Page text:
I’ve never felt the two pursuits argued with each other or were conflicted.  But, I’m also not sure if they co-inhabit any part of me.  Maybe in my ears.  It may be that both require that I listen much more than I would otherwise tend to do. In fact, for me, poetry is so dependent on listening and observing.  And then, trying to come to terms with what’s been seen, or heard. And then, offering an interpretation back to a wished-for reader.  My work in food security also is grounded in listening to causes, to cultures and to science.

One of the things I’ve been interested in of late is what I call “word shadows” in poetry. I’m not sure that I’ll be clear on this…but I notice that when I read a word, especially one that’s been spotlit in a poem, I not only see that word, but also often read, hear or imagine other words in its shadows – words that, through similar sound or meaning, echo the printed word.  Shadows may be the result of shared rhythm, but they seem to happen more often when the sound of a word calls up another similar sounding word.  They are just one more reason why I’m so deeply in love with the magic of poetry.

There is an openness to the world in my work, maybe even a curious resignation about what can, should and will be.  I don’t think my poems provide many answers.  Resolution is fun when it happens, but for me, resolution is usually diluted with more questions. Maybe that is a common thread stretching between “my two worlds” – poetry and food security.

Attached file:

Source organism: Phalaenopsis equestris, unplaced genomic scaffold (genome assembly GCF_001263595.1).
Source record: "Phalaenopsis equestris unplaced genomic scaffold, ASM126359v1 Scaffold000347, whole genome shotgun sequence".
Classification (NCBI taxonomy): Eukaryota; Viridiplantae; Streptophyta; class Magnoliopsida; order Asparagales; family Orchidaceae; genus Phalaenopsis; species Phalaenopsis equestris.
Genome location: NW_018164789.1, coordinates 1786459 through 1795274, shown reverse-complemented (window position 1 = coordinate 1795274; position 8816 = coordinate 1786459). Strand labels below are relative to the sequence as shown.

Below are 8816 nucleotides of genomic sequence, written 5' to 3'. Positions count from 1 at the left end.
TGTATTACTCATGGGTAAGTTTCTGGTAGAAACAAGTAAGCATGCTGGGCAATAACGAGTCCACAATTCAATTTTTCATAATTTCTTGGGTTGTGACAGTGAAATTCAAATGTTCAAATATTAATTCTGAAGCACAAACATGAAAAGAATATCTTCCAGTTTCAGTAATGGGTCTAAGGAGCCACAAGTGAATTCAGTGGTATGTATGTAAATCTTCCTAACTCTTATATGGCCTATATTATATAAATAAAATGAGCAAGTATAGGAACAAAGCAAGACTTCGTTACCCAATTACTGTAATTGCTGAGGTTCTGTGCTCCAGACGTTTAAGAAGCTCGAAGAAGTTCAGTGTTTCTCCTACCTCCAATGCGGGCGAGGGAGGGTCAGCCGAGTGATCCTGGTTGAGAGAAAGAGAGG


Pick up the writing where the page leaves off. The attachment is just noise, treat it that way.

My work on hunger around the world—including hunger here in the U.S.—has also made me realize how little I know about the incredibly diverse world of poetry.  I just recently had a poem accepted by a Nigerian journal.  Hopefully, as a result, I’ll learn more about Africa’s very active poetry scene.

What inspires me?  Surprises.  They are endlessly fascinating to me.  And, while I rarely successfully capture them in my poems, I surely do try. The unexpected, the out of the ordinary, or especially, the all-at-onces that happen over a coffee or when riding the subway.  These are what I live for, both in my poems and, I suppose, in my work on food security.  Here’s an example of what I mean about surprises that leap into my poems:  A while back, I noticed that I’d parked so closely to a shrub that one of its branches had popped into my car through the window.  That surprised me, and led to a poem called, “Golly.”


I don’t know about you
But when a leafy branch comes in the window
I love it
Beyond common sense
In fact I love anything that’s where
It’s not supposed to be
And all the air around it

And what I live for more and more
Are the things that shouldn’t happen
My best friend is the uh oh sound
Everyone makes
When a glass breaks
And my hero is whispers

One of these days
What I hope to notice
Before anything else
(Even before eyes)
Is shoulders
Because just like hills
They make me guess
At what I’ll never know.

This poem first appeared in my collection, More than Anything.

Karen Jelenfy is a painter and writer currently living in mid-coast Maine, USA.  Her paintings and drawings are direct responses to the forests and seacoasts around her home. Observation becomes squeezed and battered by memory; the tangled world takes on color. Nothing and no one is at rest.